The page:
Recent Updates On The Involvement Of PI3K/AKT/mTOR Molecular Cascade In The Pathogenesis Of Hyperproliferative Skin Disorders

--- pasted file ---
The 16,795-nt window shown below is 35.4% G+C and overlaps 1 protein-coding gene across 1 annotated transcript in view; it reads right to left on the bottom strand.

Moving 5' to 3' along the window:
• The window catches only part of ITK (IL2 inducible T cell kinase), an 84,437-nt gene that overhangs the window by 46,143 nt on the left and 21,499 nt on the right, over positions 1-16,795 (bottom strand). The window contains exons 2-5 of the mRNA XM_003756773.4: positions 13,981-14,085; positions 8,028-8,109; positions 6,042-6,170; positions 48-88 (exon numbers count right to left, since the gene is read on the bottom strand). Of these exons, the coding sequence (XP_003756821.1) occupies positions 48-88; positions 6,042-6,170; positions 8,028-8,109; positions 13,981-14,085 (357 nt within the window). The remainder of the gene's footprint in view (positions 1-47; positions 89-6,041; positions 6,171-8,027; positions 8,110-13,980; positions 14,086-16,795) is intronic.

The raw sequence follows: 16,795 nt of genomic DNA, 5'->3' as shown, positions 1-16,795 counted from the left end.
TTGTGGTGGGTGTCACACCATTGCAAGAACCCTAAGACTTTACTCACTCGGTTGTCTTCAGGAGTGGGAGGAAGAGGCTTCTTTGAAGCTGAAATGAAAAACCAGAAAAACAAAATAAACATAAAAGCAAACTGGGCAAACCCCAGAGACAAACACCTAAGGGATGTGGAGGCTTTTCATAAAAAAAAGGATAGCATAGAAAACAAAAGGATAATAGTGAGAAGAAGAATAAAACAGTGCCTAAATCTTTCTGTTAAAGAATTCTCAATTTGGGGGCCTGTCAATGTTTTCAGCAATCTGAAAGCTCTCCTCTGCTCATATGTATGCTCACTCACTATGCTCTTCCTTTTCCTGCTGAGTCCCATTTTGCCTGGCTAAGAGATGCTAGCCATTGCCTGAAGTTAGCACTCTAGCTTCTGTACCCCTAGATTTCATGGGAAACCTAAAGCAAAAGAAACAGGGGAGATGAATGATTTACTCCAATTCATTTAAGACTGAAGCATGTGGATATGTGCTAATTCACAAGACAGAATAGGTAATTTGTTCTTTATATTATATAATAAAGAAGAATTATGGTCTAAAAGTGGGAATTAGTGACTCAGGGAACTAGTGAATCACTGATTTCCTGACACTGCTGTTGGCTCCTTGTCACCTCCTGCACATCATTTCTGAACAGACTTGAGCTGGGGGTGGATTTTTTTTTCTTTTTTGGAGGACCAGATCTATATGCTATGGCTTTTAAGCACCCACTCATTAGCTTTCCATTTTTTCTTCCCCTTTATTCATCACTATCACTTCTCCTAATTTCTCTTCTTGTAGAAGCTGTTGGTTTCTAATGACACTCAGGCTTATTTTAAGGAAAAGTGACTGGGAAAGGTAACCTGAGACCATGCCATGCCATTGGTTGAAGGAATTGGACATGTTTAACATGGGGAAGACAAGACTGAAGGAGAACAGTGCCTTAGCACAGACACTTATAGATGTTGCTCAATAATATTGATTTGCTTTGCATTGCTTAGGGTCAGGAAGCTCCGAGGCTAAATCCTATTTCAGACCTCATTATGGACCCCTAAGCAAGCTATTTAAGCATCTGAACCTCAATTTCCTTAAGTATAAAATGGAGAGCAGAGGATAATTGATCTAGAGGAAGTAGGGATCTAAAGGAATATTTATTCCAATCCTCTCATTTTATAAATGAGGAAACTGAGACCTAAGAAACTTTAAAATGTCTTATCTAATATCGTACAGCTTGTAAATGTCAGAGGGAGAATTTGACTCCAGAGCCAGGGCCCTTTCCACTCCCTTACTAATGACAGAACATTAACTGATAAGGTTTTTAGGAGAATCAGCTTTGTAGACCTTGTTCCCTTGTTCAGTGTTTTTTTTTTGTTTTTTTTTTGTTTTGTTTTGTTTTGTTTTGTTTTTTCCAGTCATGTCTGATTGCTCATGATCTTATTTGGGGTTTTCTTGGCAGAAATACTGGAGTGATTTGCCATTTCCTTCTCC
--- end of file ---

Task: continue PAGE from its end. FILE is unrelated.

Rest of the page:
PhosphoInositide-3 Kinase (PI3K) represents a family of different classes of kinases which control multiple biological processes in mammalian cells, such as cell growth, proliferation, and survival. Class IA PI3Ks, the main regulators of proliferative signals, consists of a catalytic subunit (α, β, δ) that binds p85 regulatory subunit and mediates activation of AKT and mammalian Target Of Rapamycin (mTOR) pathways and regulation of downstream effectors. Dysregulation of PI3K/AKT/mTOR pathway in skin contributes to several pathological conditions characterized by uncontrolled proliferation, including skin cancers, psoriasis, and atopic dermatitis (AD). Among cutaneous cancers, basal cell carcinoma (BCC) and cutaneous squamous cell carcinoma (cSCC) display PI3K/AKT/mTOR signaling hyperactivation, implicated in hyperproliferation, and tumorigenesis, as well as in resistance to apoptosis. Upregulation of mTOR signaling proteins has also been reported in psoriasis, in association with enhanced proliferation, defective keratinocyte differentiation, senescence-like growth arrest, and resistance to apoptosis, accounting for major parts of the overall disease phenotypes. On the contrary, PI3K/AKT/mTOR role in AD is less characterized, even though recent evidence demonstrates the relevant function for mTOR pathway in the regulation of epidermal barrier formation and stratification. In this review, we provide the most recent updates on the role and function of PI3K/AKT/mTOR molecular axis in the pathogenesis of different hyperproliferative skin disorders, and highlights on the current status of preclinical and clinical studies on PI3K-targeted therapies.